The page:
New directions explored…next moves discussed…AND Raj’s six-year CEO Anniversary celebrated! Watch now.
To hear Vida Health’s CEO Stephanie Tilenius talk about what she’s hearing from payers, providers, and employers about at-risk value-based models, the shift to virtual care, and the growing importance of mental health services as a culture-builder for businesses forced into a part-virtual-part-in-office world, you get a sense of how her past work leading the various payments and commerce businesses of Google, eBay, and PayPal probably comes in handy. For example, the shift to virtual care, she says, is, “like the Internet in 1999…It’s happening.”
We get an update on exactly how Vida Health is making it happen themselves, and how they expect their newly expanded at-risk model will help. Vida’s always been fees-at-risk on physical outcomes related to diabetes management, hypertension, etc. BUT the mental health side of their offering (which experienced 6000% growth year-over-year during the pandemic) is now at-risk on outcomes too. With so much happening across the industry to move to value-based models, we deep-dive with Stephanie to hear what she’s hearing from her clients, including client-and-investor Centene and hear about growth in the employer market where she sees a major shift in how employers are thinking about healthcare as the new sexy job perk. “Instead of snacks or transportation or other benefits,” says Stephanie. “It’s all about healthcare.”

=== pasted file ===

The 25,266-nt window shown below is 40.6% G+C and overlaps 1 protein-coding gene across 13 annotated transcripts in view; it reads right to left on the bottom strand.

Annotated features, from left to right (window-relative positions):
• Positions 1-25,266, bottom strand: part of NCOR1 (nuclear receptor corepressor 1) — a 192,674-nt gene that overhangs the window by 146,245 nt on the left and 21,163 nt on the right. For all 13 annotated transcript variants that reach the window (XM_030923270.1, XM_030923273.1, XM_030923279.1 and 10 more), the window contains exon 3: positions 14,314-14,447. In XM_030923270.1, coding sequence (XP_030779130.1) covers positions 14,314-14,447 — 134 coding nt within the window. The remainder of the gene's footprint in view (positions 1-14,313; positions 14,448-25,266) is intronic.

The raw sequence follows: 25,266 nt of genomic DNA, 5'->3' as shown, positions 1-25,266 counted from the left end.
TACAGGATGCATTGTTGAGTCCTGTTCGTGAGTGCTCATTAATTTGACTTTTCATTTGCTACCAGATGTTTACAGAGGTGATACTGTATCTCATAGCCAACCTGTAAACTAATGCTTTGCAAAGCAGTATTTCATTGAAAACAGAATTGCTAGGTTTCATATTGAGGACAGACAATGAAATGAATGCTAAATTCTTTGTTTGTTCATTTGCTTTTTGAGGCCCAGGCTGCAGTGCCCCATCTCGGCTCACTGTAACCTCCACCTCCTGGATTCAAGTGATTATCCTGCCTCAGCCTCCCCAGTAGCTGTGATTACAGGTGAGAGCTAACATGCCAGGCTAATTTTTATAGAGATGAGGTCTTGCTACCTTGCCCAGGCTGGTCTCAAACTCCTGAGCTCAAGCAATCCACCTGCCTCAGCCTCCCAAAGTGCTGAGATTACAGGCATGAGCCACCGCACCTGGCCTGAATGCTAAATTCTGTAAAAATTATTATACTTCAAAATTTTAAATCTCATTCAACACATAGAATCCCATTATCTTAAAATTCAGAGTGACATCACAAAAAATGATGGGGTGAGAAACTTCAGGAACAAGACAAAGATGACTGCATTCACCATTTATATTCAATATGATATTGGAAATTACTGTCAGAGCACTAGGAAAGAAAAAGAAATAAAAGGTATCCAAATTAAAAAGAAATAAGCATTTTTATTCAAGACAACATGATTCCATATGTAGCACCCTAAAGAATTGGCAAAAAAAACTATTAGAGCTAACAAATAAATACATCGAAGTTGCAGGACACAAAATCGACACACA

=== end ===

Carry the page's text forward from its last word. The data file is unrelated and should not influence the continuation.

Is this a big surprise? Even during Covid, Pega’s annual 2,000-person Patient Engagement Survey shows that 63% of patients are unhappy with the communication they receive from their payers and providers. Which begs the question… just how bad was it before? (Answer: 86% unhappy– yikes!)
Pega’s VP of Healthcare & Life Sciences, Kelli Bravo, has run this survey three years and counting and drops in to share the highlights (if we can really call them that) of the survey results and how she thinks enterprising young health tech startups can capitalize on the opportunity to help.
For those in the business of trying to talk to patients — which is all of us — let’s look at this as a wake-up call. Let’s stop speaking “health care” and start using language everyone can understand about their care, what it will cost, and what all the options really are. Pega is attempting to do its part in that department, and we get an update on how they’re fairing at helping to make healthcare feel more like retail. The rise of the healthcare consumer is a real thing. Now, with new data to back up claims about what they’re demanding in terms of how they prefer to be talked to and communicated with.